According to the experts at AWAREmed Health and Wellness Resource Center, the problems that are associated with weight management are common nutritional concern related to substance abuse. In the same discipline detoxification programs are commonly seen to be leading to weight gain, as addicts being taken through the process often turn to food instead of their drugs of choice. Besides that biochemical changes also result in increased appetite and a preference for highly palatable foods, and confusion in hunger/fullness cues arise. However, for some, weight gain is important due to significant protein-energy malnutrition and low BMI as a result of substance use. Doctor Akoury is raising concern that increased consumption of lots of calories and weight if not managed properly can lead to other devastating health complications including obesity, diabetes, hypertension and cardiovascular disease, therefore it is very important that professionals in this discipline should monitor and counsel patients on healthful eating and weight management and that is what doctor Akoury and her team of experts at AWAREmed Health and Wellness Resource Center are doing relentlessly in giving their contribution towards fighting the scourge of addiction from our systems.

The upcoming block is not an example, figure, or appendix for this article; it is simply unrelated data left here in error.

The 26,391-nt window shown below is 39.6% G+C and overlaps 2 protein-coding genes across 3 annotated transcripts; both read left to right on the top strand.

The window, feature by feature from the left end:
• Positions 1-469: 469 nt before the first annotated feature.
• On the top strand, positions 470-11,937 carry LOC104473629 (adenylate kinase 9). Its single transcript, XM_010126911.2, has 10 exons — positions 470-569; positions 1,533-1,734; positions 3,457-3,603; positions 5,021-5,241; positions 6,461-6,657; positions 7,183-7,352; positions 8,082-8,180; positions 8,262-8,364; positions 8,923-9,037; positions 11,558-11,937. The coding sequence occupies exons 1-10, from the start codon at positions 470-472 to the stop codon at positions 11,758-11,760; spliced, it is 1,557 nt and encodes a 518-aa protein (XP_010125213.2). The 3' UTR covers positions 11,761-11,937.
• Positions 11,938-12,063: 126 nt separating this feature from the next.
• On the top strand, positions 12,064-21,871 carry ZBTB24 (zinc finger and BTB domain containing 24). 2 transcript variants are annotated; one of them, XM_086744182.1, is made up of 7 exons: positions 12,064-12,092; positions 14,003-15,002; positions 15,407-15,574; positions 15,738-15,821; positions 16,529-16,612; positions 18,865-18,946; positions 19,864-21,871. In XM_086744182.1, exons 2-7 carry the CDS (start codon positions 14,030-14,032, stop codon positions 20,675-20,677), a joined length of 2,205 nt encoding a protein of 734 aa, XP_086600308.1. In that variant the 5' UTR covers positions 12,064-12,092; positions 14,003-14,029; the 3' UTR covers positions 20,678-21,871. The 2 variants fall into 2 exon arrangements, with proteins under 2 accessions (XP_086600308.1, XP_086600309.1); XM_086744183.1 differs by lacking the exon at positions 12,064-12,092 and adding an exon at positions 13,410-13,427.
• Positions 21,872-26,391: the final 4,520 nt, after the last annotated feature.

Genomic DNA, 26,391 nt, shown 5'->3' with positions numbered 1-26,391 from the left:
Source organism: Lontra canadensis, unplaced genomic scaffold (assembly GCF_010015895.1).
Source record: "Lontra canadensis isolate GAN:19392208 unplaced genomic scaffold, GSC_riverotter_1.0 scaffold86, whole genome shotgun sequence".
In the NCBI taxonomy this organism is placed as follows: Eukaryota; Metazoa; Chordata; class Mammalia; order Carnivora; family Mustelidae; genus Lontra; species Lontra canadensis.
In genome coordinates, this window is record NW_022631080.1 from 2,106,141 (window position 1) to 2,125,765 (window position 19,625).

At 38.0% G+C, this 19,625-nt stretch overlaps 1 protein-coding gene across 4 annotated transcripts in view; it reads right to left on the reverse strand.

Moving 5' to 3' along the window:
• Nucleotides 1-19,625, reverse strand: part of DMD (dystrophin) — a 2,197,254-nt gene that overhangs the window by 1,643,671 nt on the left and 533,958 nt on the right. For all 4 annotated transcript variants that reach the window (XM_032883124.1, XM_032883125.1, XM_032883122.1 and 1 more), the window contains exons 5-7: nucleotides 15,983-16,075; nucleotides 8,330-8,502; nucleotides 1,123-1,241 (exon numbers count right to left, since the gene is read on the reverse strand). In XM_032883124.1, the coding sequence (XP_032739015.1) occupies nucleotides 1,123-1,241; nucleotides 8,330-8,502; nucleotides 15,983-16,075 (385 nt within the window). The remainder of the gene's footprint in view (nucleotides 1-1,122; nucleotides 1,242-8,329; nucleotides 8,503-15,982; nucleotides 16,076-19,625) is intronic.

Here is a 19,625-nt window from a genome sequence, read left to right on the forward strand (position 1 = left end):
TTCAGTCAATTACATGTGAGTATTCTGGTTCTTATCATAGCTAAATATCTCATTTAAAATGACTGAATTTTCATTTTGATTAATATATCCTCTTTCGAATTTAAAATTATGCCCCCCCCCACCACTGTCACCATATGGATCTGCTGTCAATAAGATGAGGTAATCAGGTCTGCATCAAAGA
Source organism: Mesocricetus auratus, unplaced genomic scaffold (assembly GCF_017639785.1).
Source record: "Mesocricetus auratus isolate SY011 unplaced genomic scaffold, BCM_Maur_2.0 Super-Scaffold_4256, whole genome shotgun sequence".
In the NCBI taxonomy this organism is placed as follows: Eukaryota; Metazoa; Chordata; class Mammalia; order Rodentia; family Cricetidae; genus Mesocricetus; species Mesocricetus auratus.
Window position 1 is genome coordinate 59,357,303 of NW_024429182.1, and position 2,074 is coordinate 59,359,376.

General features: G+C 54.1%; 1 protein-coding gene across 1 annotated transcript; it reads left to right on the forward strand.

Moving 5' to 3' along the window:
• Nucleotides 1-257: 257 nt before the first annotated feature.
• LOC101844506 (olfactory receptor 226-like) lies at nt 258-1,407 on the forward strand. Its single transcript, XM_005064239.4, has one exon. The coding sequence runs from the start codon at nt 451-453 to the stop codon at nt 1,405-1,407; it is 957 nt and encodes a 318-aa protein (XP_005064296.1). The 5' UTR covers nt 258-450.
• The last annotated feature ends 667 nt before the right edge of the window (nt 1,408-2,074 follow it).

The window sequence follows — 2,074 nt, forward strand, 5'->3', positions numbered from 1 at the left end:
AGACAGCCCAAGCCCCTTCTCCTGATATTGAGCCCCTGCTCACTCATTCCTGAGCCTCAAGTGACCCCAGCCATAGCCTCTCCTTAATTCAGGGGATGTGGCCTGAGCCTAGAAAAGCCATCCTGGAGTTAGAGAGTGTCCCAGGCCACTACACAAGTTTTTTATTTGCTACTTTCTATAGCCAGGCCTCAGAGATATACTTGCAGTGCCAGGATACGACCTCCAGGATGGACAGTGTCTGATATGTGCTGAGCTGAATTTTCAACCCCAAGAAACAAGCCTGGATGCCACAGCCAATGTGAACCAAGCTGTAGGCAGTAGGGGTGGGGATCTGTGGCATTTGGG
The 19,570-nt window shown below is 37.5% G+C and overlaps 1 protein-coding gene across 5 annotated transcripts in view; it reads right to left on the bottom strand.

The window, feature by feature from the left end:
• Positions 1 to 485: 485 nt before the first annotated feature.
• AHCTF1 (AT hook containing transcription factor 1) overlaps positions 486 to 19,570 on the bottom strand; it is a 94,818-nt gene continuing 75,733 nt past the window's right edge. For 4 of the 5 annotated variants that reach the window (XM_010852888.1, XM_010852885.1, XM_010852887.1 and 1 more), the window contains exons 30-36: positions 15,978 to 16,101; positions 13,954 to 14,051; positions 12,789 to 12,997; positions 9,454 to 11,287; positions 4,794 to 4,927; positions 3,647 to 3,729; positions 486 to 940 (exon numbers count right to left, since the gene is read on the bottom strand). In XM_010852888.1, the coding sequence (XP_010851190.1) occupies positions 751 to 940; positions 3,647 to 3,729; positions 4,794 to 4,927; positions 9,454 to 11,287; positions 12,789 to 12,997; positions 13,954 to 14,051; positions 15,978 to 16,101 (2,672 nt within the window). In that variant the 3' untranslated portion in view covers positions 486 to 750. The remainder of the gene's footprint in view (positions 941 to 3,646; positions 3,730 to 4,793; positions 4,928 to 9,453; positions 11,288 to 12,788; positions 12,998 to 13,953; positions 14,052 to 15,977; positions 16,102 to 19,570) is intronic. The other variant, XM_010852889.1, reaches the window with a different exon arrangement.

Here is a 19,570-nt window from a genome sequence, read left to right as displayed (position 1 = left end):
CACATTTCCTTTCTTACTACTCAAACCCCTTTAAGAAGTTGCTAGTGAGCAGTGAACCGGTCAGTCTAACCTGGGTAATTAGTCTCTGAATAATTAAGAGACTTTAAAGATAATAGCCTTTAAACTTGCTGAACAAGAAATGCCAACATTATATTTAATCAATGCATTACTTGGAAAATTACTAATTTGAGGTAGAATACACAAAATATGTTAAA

While in treatment, most patients reduce their levels of exercise either due to lack of time, the program structure, or lack of motivation. Increased abnormal liver tests are common in re-feeding among hospitalized drug addicts, which is theorized to be caused by a lack of exercise and increase in weight. According to a study conducted by the Journal of the American Dietetic Association, it was established that the daily weight change had a significant positive correlation with changes in serum alanine transaminase or aspartate aminotransferase concentrations from admission to discharge. Experts can therefore help in monitoring weight gain and laboratory results primarily to identify patient goals for achieving or maintaining a healthy weight. They can also work with professionals including the families and relatives of the victims to develop exercise programs during and after treatment that can help to level patients’ liver enzymes and manage their weight.